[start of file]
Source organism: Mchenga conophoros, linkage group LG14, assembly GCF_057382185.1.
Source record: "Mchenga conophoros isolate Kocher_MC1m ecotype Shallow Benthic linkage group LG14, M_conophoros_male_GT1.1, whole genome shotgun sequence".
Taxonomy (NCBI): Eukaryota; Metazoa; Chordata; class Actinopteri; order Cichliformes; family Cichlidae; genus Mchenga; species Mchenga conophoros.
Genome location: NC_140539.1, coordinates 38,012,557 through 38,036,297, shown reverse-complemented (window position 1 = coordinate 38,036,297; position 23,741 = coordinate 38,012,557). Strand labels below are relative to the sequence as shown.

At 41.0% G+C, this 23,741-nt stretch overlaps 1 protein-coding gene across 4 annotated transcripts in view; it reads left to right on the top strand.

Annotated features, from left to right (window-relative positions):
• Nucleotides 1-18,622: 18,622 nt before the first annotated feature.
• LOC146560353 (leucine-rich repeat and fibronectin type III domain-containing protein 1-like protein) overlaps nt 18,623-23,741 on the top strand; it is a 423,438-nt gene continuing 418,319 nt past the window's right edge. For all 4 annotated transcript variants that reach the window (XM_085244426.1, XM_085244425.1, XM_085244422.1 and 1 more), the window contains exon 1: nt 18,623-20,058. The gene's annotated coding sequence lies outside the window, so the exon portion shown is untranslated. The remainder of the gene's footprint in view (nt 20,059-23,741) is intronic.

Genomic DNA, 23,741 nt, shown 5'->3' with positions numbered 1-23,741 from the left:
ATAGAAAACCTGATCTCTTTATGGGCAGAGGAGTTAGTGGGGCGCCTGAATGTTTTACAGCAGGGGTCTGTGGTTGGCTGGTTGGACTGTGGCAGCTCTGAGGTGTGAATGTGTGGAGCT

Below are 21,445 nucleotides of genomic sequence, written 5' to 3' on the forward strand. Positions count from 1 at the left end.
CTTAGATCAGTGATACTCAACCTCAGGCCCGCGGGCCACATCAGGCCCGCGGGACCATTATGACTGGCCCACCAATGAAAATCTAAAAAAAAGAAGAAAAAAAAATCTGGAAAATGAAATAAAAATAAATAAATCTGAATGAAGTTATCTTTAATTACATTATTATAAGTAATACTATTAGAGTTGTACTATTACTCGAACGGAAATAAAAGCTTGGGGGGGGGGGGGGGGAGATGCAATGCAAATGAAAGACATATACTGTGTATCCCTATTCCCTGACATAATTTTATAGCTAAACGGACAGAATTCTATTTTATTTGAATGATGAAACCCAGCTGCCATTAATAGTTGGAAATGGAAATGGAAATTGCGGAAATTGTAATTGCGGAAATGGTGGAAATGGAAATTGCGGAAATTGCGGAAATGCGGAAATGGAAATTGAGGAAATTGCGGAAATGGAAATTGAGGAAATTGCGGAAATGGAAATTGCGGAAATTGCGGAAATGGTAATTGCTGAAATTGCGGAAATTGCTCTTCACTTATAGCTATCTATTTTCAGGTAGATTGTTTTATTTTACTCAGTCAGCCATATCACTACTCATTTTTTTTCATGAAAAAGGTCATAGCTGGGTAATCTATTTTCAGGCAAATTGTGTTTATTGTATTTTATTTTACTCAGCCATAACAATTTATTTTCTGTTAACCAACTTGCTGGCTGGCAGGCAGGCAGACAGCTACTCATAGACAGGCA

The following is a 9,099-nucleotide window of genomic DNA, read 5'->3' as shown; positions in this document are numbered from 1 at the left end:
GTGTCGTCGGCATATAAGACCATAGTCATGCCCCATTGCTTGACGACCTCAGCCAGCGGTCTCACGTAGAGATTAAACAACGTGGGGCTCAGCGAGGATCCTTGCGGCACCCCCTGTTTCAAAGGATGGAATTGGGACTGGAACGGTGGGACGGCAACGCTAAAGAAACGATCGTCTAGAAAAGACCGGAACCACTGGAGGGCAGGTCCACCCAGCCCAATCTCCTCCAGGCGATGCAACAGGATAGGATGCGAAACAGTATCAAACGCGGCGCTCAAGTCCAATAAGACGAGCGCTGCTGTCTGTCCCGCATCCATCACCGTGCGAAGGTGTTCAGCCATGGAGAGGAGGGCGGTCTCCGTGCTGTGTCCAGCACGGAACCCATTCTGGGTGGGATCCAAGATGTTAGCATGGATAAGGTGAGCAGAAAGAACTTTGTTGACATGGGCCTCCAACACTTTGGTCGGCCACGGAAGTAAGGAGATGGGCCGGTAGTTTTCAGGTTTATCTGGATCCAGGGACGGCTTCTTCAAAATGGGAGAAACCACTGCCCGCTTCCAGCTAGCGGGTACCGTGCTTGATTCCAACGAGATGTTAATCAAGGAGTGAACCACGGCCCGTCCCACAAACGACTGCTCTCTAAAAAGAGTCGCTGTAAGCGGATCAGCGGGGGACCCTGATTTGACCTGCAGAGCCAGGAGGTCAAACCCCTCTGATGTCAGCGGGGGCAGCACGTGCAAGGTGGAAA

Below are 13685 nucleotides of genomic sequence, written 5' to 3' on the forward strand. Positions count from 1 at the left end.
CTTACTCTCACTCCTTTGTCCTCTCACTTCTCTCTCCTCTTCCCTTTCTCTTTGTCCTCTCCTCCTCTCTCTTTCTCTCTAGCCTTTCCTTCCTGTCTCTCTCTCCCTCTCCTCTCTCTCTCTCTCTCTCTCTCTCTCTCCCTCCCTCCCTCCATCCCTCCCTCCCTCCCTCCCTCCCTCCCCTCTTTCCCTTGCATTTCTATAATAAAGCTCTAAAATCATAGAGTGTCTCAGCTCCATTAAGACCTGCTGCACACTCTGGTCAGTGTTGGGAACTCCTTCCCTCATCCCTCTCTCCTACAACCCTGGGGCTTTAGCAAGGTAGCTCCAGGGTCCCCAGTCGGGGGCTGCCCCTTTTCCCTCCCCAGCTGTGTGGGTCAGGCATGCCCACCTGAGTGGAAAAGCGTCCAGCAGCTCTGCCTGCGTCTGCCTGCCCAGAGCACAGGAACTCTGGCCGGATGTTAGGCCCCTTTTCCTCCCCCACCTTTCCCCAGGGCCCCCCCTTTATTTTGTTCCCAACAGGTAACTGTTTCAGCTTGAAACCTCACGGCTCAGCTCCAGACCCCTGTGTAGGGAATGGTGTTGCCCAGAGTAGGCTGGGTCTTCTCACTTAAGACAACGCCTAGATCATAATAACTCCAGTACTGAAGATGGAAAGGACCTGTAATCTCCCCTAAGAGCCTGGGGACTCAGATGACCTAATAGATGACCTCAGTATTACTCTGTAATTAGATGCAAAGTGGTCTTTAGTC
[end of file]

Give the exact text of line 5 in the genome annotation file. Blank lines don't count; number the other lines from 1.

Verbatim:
At 41.0% G+C, this 23,741-nt stretch overlaps 1 protein-coding gene across 4 annotated transcripts in view; it reads left to right on the top strand.